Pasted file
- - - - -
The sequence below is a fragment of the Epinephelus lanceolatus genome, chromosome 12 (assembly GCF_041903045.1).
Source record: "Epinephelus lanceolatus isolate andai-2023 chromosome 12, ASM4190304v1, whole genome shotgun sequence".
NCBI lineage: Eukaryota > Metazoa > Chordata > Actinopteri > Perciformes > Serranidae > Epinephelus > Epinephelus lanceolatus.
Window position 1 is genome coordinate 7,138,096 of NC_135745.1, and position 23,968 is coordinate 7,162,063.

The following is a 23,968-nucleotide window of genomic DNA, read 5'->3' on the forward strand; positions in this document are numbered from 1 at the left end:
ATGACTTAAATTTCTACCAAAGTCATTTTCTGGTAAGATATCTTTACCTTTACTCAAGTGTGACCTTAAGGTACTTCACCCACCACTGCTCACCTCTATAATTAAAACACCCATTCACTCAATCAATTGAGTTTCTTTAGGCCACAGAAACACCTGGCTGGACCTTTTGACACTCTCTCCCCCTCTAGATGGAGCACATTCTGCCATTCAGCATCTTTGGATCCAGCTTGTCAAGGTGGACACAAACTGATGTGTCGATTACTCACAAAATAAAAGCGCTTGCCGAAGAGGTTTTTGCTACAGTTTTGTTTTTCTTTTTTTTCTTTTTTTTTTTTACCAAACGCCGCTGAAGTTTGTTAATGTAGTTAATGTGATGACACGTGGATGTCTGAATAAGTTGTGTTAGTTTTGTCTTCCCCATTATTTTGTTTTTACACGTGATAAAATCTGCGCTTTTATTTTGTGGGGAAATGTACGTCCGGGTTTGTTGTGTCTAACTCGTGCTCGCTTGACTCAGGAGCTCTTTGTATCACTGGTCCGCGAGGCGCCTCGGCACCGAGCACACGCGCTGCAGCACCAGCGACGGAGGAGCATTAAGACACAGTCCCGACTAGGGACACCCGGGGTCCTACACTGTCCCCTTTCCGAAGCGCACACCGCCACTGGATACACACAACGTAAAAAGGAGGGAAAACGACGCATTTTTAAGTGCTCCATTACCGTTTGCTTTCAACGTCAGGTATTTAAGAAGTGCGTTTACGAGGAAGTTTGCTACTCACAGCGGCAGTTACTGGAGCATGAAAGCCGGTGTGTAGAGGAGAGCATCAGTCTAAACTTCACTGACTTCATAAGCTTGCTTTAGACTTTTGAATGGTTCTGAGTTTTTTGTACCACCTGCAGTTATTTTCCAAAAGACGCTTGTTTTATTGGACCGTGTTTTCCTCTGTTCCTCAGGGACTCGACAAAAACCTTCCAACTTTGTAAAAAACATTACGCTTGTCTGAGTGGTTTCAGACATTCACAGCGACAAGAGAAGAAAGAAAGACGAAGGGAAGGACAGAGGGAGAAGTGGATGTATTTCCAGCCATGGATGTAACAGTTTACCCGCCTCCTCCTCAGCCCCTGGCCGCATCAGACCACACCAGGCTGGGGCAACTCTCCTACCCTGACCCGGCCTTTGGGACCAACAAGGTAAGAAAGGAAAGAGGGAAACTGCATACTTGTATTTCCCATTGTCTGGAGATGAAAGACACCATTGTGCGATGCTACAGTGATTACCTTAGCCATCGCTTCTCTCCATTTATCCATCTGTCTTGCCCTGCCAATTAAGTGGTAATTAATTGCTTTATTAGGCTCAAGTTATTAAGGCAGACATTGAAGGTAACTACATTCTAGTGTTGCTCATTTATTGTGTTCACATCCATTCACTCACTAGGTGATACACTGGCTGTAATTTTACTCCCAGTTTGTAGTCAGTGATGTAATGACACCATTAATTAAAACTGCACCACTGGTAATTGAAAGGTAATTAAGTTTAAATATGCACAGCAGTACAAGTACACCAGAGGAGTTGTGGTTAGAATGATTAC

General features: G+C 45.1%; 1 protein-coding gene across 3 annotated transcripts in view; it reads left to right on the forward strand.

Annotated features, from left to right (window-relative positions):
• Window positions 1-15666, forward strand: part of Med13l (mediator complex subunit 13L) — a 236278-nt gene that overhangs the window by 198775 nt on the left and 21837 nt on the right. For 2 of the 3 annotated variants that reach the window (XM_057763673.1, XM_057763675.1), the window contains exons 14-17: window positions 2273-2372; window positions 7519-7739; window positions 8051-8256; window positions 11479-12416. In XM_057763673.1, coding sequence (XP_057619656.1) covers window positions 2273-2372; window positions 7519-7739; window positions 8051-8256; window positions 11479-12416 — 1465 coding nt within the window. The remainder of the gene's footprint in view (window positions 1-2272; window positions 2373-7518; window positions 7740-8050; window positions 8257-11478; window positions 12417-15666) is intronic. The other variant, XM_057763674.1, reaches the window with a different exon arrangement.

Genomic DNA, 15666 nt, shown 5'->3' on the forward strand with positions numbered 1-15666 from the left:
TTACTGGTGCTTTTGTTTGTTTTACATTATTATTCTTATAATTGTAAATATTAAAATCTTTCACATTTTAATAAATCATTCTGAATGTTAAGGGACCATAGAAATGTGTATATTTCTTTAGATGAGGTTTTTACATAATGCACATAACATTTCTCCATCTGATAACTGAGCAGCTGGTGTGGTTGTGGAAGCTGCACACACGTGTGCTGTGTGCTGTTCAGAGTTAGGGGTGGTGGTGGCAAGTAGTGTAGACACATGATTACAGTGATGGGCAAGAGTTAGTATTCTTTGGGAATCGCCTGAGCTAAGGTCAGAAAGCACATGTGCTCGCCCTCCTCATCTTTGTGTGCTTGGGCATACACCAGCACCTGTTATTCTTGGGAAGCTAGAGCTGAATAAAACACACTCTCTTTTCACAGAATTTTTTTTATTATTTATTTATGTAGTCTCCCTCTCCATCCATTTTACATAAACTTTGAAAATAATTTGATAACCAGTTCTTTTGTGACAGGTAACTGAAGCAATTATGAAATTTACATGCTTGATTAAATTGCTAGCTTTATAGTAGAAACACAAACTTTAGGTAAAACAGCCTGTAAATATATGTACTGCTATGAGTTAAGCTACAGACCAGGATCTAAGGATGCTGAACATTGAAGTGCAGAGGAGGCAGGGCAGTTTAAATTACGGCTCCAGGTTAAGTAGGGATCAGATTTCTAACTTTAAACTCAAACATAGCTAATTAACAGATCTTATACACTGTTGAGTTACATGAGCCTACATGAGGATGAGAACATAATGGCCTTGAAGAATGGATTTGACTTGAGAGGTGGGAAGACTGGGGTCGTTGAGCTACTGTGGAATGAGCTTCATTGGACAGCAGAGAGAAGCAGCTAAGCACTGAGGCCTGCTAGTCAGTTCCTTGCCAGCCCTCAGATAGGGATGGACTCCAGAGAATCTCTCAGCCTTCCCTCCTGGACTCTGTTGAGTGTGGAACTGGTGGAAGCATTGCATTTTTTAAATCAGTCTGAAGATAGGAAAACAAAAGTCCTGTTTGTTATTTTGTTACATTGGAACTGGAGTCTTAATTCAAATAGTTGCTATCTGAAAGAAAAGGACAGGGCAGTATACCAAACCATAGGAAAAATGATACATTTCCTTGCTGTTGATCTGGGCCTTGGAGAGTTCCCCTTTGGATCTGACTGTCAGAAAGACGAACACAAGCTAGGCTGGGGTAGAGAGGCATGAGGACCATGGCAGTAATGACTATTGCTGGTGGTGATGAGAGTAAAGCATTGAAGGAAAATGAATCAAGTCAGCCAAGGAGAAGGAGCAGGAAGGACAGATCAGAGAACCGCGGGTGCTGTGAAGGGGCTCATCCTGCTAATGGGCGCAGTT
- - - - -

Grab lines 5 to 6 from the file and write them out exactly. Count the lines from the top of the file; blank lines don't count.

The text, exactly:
The following is a 23,968-nucleotide window of genomic DNA, read 5'->3' on the forward strand; positions in this document are numbered from 1 at the left end:
ATGACTTAAATTTCTACCAAAGTCATTTTCTGGTAAGATATCTTTACCTTTACTCAAGTGTGACCTTAAGGTACTTCACCCACCACTGCTCACCTCTATAATTAAAACACCCATTCACTCAATCAATTGAGTTTCTTTAGGCCACAGAAACACCTGGCTGGACCTTTTGACACTCTCTCCCCCTCTAGATGGAGCACATTCTGCCATTCAGCATCTTTGGATCCAGCTTGTCAAGGTGGACACAAACTGATGTGTCGATTACTCACAAAATAAAAGCGCTTGCCGAAGAGGTTTTTGCTACAGTTTTGTTTTTCTTTTTTTTCTTTTTTTTTTTTACCAAACGCCGCTGAAGTTTGTTAATGTAGTTAATGTGATGACACGTGGATGTCTGAATAAGTTGTGTTAGTTTTGTCTTCCCCATTATTTTGTTTTTACACGTGATAAAATCTGCGCTTTTATTTTGTGGGGAAATGTACGTCCGGGTTTGTTGTGTCTAACTCGTGCTCGCTTGACTCAGGAGCTCTTTGTATCACTGGTCCGCGAGGCGCCTCGGCACCGAGCACACGCGCTGCAGCACCAGCGACGGAGGAGCATTAAGACACAGTCCCGACTAGGGACACCCGGGGTCCTACACTGTCCCCTTTCCGAAGCGCACACCGCCACTGGATACACACAACGTAAAAAGGAGGGAAAACGACGCATTTTTAAGTGCTCCATTACCGTTTGCTTTCAACGTCAGGTATTTAAGAAGTGCGTTTACGAGGAAGTTTGCTACTCACAGCGGCAGTTACTGGAGCATGAAAGCCGGTGTGTAGAGGAGAGCATCAGTCTAAACTTCACTGACTTCATAAGCTTGCTTTAGACTTTTGAATGGTTCTGAGTTTTTTGTACCACCTGCAGTTATTTTCCAAAAGACGCTTGTTTTATTGGACCGTGTTTTCCTCTGTTCCTCAGGGACTCGACAAAAACCTTCCAACTTTGTAAAAAACATTACGCTTGTCTGAGTGGTTTCAGACATTCACAGCGACAAGAGAAGAAAGAAAGACGAAGGGAAGGACAGAGGGAGAAGTGGATGTATTTCCAGCCATGGATGTAACAGTTTACCCGCCTCCTCCTCAGCCCCTGGCCGCATCAGACCACACCAGGCTGGGGCAACTCTCCTACCCTGACCCGGCCTTTGGGACCAACAAGGTAAGAAAGGAAAGAGGGAAACTGCATACTTGTATTTCCCATTGTCTGGAGATGAAAGACACCATTGTGCGATGCTACAGTGATTACCTTAGCCATCGCTTCTCTCCATTTATCCATCTGTCTTGCCCTGCCAATTAAGTGGTAATTAATTGCTTTATTAGGCTCAAGTTATTAAGGCAGACATTGAAGGTAACTACATTCTAGTGTTGCTCATTTATTGTGTTCACATCCATTCACTCACTAGGTGATACACTGGCTGTAATTTTACTCCCAGTTTGTAGTCAGTGATGTAATGACACCATTAATTAAAACTGCACCACTGGTAATTGAAAGGTAATTAAGTTTAAATATGCACAGCAGTACAAGTACACCAGAGGAGTTGTGGTTAGAATGATTAC